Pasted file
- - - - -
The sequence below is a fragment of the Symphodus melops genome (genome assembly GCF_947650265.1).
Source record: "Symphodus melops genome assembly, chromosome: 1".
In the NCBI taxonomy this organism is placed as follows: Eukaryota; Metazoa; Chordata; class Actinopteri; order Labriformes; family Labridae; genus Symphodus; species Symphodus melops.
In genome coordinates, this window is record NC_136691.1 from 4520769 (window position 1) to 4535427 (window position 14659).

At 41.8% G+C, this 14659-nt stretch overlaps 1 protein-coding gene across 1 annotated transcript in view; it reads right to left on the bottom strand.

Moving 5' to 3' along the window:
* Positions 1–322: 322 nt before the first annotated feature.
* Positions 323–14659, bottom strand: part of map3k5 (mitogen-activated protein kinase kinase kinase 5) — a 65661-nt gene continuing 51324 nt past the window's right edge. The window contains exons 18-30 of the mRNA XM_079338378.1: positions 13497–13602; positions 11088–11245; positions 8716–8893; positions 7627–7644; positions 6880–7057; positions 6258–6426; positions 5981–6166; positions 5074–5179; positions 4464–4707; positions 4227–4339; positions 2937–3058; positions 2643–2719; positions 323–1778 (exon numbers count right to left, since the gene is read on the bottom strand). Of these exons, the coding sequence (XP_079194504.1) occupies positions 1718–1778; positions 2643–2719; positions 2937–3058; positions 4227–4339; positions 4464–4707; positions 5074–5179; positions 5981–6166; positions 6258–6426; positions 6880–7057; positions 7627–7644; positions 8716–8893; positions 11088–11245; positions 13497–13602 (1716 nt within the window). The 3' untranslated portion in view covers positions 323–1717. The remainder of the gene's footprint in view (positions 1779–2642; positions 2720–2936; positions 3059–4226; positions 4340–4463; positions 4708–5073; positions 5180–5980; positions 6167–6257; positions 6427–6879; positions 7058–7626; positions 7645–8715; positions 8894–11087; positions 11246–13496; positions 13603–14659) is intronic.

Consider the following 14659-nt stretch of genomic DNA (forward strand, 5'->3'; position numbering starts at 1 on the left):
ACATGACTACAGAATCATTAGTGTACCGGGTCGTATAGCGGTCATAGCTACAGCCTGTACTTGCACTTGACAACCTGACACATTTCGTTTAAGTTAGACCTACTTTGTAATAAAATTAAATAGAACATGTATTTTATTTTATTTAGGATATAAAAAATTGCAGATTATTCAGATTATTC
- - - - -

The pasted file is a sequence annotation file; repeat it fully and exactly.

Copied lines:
The sequence below is a fragment of the Symphodus melops genome (genome assembly GCF_947650265.1).
Source record: "Symphodus melops genome assembly, chromosome: 1".
In the NCBI taxonomy this organism is placed as follows: Eukaryota; Metazoa; Chordata; class Actinopteri; order Labriformes; family Labridae; genus Symphodus; species Symphodus melops.
In genome coordinates, this window is record NC_136691.1 from 4520769 (window position 1) to 4535427 (window position 14659).

At 41.8% G+C, this 14659-nt stretch overlaps 1 protein-coding gene across 1 annotated transcript in view; it reads right to left on the bottom strand.

Moving 5' to 3' along the window:
* Positions 1–322: 322 nt before the first annotated feature.
* Positions 323–14659, bottom strand: part of map3k5 (mitogen-activated protein kinase kinase kinase 5) — a 65661-nt gene continuing 51324 nt past the window's right edge. The window contains exons 18-30 of the mRNA XM_079338378.1: positions 13497–13602; positions 11088–11245; positions 8716–8893; positions 7627–7644; positions 6880–7057; positions 6258–6426; positions 5981–6166; positions 5074–5179; positions 4464–4707; positions 4227–4339; positions 2937–3058; positions 2643–2719; positions 323–1778 (exon numbers count right to left, since the gene is read on the bottom strand). Of these exons, the coding sequence (XP_079194504.1) occupies positions 1718–1778; positions 2643–2719; positions 2937–3058; positions 4227–4339; positions 4464–4707; positions 5074–5179; positions 5981–6166; positions 6258–6426; positions 6880–7057; positions 7627–7644; positions 8716–8893; positions 11088–11245; positions 13497–13602 (1716 nt within the window). The 3' untranslated portion in view covers positions 323–1717. The remainder of the gene's footprint in view (positions 1779–2642; positions 2720–2936; positions 3059–4226; positions 4340–4463; positions 4708–5073; positions 5180–5980; positions 6167–6257; positions 6427–6879; positions 7058–7626; positions 7645–8715; positions 8894–11087; positions 11246–13496; positions 13603–14659) is intronic.

Consider the following 14659-nt stretch of genomic DNA (forward strand, 5'->3'; position numbering starts at 1 on the left):
ACATGACTACAGAATCATTAGTGTACCGGGTCGTATAGCGGTCATAGCTACAGCCTGTACTTGCACTTGACAACCTGACACATTTCGTTTAAGTTAGACCTACTTTGTAATAAAATTAAATAGAACATGTATTTTATTTTATTTAGGATATAAAAAATTGCAGATTATTCAGATTATTC